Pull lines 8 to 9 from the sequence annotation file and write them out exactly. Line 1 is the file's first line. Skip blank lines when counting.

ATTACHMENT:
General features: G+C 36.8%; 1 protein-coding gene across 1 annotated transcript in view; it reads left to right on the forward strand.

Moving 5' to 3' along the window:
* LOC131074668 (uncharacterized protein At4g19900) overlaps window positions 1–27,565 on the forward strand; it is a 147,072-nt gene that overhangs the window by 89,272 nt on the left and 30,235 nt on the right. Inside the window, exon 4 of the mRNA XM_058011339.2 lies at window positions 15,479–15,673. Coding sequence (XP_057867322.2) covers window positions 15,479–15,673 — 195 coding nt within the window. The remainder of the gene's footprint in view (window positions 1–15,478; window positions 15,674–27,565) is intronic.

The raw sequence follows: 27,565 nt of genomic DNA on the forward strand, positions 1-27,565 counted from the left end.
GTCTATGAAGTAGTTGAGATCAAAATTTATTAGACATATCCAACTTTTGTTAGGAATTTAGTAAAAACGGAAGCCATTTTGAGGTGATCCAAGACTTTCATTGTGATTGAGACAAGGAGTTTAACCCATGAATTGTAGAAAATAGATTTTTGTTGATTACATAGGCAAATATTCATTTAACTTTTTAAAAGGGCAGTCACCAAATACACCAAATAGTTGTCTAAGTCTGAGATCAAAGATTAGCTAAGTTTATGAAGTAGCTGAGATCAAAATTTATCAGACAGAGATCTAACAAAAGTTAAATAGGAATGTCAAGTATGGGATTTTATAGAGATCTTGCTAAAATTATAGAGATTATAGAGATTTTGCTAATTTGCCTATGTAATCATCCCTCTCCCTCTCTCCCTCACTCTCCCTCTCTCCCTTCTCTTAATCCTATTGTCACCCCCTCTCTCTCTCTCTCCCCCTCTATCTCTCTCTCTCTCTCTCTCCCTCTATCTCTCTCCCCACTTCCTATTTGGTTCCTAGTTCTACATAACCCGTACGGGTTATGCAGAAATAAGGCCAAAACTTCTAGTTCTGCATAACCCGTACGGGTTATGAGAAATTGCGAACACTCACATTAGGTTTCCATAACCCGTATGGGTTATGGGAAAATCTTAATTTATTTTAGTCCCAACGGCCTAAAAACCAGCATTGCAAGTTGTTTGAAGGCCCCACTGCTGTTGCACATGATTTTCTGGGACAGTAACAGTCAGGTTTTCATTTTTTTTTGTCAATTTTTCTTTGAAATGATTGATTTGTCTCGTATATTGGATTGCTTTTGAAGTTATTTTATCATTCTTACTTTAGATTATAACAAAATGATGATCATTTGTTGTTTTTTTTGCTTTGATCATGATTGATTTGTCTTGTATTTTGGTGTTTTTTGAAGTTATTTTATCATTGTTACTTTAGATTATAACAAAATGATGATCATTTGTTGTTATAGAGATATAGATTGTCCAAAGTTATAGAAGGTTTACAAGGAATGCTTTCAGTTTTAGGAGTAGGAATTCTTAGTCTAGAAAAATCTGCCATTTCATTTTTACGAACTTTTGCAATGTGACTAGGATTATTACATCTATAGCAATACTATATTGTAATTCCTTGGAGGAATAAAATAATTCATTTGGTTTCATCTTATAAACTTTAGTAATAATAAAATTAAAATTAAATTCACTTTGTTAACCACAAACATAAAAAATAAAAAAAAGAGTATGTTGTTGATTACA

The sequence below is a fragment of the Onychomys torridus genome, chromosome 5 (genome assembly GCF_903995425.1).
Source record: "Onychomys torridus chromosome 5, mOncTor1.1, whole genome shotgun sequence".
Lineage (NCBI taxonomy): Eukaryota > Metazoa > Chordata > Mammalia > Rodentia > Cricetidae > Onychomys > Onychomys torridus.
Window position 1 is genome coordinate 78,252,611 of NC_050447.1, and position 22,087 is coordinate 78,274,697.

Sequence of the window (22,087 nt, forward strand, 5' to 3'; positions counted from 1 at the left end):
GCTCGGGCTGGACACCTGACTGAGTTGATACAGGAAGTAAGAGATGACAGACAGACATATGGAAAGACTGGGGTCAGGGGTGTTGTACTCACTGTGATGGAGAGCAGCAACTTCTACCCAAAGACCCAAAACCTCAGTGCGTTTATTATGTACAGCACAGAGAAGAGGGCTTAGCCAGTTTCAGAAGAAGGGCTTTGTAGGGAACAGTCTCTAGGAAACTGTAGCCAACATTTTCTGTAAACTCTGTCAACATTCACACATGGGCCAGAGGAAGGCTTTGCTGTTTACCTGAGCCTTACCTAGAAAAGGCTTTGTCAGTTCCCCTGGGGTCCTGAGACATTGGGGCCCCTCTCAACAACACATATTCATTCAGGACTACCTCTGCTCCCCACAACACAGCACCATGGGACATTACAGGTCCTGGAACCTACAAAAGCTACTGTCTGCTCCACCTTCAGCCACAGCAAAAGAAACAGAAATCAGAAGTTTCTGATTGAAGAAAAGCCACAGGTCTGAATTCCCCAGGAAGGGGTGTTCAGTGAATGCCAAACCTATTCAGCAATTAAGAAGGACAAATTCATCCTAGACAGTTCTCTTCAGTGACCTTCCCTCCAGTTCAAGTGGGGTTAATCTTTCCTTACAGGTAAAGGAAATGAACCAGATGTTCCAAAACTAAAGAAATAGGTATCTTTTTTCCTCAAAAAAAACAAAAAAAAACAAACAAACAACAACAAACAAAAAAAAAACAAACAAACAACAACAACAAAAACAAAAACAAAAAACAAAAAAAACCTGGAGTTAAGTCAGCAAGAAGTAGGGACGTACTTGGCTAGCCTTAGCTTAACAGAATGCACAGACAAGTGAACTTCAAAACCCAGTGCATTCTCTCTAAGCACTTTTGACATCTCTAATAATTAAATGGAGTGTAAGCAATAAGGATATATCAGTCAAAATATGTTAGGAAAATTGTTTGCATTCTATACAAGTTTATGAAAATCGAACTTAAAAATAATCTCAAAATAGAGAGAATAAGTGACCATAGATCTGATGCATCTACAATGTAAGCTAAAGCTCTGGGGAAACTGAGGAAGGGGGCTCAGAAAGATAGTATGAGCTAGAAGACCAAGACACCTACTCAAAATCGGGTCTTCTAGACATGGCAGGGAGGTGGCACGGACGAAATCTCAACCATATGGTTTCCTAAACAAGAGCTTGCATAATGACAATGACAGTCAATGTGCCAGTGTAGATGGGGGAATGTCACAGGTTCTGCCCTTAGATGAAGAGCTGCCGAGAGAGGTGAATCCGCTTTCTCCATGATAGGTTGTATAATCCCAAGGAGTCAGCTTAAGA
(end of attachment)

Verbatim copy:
Lineage (NCBI taxonomy): Eukaryota > Metazoa > Chordata > Mammalia > Rodentia > Cricetidae > Onychomys > Onychomys torridus.
Window position 1 is genome coordinate 78,252,611 of NC_050447.1, and position 22,087 is coordinate 78,274,697.